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Hamburg-style Labskaus with fried egg, gherkin, sliced beetroot, and rollmops

Labskaus (German: [ˈlapskaʊ̯s] ) is a culinary speciality from northern Germany and in particular from the cities of Bremen, Hamburg, and Lübeck. The main ingredients are salted meat or corned beef, potatoes, and onion. Some recipes put beetroot, pickled gherkin, or even herring into it, while others have these ingredients as side dishes.[1][2]


The origin of this word is uncertain. One possible source for the name could be Latvian labs kauss, meaning 'good bowl' or hotpot, or Lithuanian labas káušas, meaning the same.[1] The dish became common among sailors during the time of the great ships. Potatoes and salted meats were standard fare and labskaus would stretch the meat supply. Labskaus is now commonly served in restaurants only on Germany's northern coast, as well as in traditional Danish restaurants. Compare with scouse.[citation needed]


Labskaus with fried egg

The meal is traditionally prepared by boiling the beef in broth and then mincing it with the beetroot, onions, boiled potatoes and herring (some recipes use ham). Finally the base is fried in lard, condiments as nutmeg, pepper, coriander, or allspice are added.[3][4]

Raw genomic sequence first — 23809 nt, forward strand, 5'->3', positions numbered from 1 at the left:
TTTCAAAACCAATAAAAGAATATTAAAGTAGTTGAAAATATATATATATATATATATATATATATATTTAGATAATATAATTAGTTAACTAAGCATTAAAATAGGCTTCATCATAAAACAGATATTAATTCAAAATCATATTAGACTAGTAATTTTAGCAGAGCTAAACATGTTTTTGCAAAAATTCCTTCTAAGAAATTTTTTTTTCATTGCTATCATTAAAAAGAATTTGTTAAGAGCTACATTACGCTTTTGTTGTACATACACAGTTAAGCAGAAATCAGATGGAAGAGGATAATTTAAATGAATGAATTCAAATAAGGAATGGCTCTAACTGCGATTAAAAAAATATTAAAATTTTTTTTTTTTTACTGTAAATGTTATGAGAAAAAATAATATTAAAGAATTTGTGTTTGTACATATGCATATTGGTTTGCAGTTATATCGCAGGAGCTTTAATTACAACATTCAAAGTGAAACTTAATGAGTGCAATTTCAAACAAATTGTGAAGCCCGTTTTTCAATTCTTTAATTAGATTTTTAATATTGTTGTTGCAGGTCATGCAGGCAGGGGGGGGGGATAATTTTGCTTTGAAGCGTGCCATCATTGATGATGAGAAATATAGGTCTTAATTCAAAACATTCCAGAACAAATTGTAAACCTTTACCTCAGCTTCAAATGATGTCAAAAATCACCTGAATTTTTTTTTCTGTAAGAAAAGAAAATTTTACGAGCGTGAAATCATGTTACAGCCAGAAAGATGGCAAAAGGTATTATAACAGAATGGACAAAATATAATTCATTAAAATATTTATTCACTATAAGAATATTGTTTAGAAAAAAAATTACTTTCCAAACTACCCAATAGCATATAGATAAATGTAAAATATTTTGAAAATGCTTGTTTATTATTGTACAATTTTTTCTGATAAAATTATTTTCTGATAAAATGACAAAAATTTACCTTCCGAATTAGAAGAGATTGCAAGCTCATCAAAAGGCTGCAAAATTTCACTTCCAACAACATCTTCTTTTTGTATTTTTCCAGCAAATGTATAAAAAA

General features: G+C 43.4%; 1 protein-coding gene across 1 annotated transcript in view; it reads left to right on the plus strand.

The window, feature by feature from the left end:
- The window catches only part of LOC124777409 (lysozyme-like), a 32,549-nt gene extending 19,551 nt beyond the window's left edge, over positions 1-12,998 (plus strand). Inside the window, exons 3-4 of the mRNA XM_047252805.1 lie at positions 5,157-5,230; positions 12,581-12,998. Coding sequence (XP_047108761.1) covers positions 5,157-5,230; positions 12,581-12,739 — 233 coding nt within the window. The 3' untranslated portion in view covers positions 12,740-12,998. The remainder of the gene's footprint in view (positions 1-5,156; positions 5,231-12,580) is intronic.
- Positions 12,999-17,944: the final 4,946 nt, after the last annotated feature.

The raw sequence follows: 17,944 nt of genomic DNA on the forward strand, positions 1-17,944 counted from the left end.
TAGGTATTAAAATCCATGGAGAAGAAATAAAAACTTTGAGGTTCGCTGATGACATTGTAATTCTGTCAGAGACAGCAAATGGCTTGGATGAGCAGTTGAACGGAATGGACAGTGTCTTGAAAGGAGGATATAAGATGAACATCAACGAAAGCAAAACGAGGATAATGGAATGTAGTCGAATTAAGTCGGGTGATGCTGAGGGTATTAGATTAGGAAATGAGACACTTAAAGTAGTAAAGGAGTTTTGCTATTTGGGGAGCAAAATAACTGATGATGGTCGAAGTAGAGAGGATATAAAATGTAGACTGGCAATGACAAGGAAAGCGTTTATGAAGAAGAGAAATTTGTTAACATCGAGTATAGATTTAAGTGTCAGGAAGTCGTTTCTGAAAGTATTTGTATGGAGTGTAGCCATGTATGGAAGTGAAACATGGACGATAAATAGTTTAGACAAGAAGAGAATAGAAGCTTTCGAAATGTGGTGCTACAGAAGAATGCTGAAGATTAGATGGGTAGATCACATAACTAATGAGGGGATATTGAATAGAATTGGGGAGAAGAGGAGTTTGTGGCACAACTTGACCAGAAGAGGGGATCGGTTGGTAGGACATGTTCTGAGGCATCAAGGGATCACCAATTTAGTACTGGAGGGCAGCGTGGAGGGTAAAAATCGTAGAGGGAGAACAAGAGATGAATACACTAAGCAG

The dish is similar to the British hash.

Countless variations of the dish exist. For example, in Bremen, 95 kilometres (59 mi) away from Hamburg, Labskaus usually is a preparation of fried corned beef, onions and mashed potatoes with the beetroot and Rollmops being served as a side dish.[5]

Variations of the dish are also to be found in Scandinavia, generally without the use of herring. In Denmark, the dish is similar to the Bremen version, but without the herring and some times with added gravy. In Sweden, Lapskojs is a stew made with beef and mashed potatoes. In Norway, the word lapskaus more often refers to a variation of beef stew often made with gravy, or in some cases other types of stew,[6] more or less identical to the Liverpudlian scouse.

See also[edit]


  1. ^ a b "Labskaus in Hamburg (German)". SPIEGEL Online. Der Spiegel. August 27, 2010.
  2. ^ Dieck, Tom (2013). Pottkieker. 50 klassische norddeutsche Gerichte mit Geschichte [Pot Watcher: 50 classic North German Dishes with History] (in German). Hamburg: Koehler. pp. 12–13. ISBN 978-3-7822-1079-9.
  3. ^ "Labskaus mit Rote-Bete-Salat, recipe". NDR.
  4. ^ Supp, Eckhard (2011). Duden: Worterbuch Kochkunst. Von Amuse-Bouche bis Zierschnee [Duden|Dictionary of culinary arts|From amuse-bouche to decorative snow]. Dudenverlag Mannheim. ISBN 978-3-411-70392-0.
  5. ^ "labskaus". German Culture. January 31, 2017. Retrieved September 11, 2022.
  6. ^ "Lapskaus: a Hearty Norwegian Stew". Nordic Nibbler. November 8, 2010. Retrieved September 23, 2022.

External links[edit]

  • The dictionary definition of Labskaus at Wiktionary